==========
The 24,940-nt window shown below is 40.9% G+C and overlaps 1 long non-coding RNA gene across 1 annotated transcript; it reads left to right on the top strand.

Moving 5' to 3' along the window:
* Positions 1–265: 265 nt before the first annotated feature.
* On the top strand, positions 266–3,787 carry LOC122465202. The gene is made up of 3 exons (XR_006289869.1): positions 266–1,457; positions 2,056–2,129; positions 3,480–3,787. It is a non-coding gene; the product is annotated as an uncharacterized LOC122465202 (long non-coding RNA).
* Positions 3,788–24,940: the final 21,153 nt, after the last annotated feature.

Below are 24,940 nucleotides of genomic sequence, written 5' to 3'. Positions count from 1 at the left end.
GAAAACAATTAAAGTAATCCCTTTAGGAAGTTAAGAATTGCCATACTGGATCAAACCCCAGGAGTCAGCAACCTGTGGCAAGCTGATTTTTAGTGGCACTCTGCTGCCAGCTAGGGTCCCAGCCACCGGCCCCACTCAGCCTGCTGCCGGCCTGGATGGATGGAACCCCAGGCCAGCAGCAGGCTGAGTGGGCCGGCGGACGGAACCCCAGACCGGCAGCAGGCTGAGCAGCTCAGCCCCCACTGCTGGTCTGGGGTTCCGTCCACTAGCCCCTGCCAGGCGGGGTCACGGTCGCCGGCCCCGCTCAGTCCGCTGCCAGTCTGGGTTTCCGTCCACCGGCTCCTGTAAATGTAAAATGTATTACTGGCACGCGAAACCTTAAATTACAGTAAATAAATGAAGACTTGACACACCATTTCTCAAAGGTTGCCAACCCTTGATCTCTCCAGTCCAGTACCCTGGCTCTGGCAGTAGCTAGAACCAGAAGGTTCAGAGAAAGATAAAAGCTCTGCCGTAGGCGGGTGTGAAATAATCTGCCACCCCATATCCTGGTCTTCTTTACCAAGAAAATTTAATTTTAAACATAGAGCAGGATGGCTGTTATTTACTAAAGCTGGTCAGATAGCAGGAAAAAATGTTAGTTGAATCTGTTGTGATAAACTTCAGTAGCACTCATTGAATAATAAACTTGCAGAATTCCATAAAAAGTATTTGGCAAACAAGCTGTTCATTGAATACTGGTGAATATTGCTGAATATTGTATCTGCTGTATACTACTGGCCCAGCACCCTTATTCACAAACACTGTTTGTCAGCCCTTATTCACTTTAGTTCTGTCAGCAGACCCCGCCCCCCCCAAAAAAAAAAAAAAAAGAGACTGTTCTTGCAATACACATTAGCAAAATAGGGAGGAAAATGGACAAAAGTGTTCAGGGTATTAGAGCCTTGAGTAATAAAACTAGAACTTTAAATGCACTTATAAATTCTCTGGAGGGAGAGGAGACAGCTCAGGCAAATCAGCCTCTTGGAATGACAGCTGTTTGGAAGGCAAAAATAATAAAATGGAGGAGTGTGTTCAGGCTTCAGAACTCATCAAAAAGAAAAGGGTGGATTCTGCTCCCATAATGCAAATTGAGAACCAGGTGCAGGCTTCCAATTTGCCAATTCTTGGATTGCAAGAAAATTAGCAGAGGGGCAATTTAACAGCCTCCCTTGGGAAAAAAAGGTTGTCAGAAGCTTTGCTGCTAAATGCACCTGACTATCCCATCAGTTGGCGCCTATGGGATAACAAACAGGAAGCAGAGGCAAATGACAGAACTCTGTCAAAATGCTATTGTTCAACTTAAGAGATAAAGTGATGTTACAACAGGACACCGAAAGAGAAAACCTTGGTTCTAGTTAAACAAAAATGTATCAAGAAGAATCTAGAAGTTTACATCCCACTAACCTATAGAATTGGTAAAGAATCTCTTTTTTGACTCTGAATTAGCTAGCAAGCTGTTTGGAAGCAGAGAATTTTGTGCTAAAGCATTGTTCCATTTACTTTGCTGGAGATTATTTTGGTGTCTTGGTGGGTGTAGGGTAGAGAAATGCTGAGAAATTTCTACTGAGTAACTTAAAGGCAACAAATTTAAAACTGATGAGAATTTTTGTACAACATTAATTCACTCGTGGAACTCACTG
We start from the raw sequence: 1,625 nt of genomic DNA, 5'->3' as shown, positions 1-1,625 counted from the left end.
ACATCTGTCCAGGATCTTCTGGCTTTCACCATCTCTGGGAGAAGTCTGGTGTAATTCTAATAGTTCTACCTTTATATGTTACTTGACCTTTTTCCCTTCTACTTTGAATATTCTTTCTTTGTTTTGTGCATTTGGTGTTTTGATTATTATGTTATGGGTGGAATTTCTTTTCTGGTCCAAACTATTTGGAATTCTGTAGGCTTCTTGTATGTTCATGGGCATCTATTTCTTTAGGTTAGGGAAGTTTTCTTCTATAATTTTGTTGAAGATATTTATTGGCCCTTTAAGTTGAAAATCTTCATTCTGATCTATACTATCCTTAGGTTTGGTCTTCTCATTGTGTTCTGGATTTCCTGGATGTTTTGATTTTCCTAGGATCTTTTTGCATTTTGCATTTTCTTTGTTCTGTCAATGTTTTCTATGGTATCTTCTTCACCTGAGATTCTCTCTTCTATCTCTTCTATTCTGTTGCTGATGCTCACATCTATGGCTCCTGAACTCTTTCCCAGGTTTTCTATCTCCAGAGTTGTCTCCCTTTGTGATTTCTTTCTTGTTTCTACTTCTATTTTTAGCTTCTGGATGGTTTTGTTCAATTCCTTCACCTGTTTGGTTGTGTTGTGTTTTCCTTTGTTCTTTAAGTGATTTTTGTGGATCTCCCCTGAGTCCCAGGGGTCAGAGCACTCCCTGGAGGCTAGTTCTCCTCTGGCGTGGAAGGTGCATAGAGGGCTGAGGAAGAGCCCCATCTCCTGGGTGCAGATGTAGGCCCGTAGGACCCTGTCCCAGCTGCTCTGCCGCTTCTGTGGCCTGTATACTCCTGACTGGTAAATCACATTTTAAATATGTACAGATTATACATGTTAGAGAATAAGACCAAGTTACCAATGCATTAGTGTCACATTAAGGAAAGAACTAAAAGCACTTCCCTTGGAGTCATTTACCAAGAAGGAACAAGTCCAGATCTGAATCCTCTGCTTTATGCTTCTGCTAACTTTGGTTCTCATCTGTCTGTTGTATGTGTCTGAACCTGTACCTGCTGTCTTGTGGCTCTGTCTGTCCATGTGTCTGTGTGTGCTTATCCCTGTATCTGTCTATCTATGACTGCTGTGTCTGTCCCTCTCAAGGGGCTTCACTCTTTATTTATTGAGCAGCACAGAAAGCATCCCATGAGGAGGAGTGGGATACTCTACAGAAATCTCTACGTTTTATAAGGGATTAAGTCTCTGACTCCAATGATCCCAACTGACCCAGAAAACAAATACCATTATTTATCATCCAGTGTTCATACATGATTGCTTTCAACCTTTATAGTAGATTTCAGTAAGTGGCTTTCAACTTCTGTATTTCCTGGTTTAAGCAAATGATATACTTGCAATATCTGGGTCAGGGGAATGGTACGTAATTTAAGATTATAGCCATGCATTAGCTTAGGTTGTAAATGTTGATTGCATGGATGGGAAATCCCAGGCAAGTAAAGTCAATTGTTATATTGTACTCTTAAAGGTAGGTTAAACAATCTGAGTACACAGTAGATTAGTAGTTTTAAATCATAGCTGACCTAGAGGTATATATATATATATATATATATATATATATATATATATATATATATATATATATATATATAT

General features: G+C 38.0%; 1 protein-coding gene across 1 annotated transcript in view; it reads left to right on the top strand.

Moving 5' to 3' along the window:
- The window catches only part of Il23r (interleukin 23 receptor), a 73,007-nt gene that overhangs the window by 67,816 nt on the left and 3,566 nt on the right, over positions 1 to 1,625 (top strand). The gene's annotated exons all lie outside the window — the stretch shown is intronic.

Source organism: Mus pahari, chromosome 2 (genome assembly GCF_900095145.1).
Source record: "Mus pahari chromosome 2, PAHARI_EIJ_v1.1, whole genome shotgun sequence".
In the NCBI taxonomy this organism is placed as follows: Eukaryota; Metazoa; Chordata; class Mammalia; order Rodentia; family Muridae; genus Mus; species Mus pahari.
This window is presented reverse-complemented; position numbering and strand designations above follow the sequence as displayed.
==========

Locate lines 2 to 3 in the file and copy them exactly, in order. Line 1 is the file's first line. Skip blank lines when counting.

Moving 5' to 3' along the window:
* Positions 1–265: 265 nt before the first annotated feature.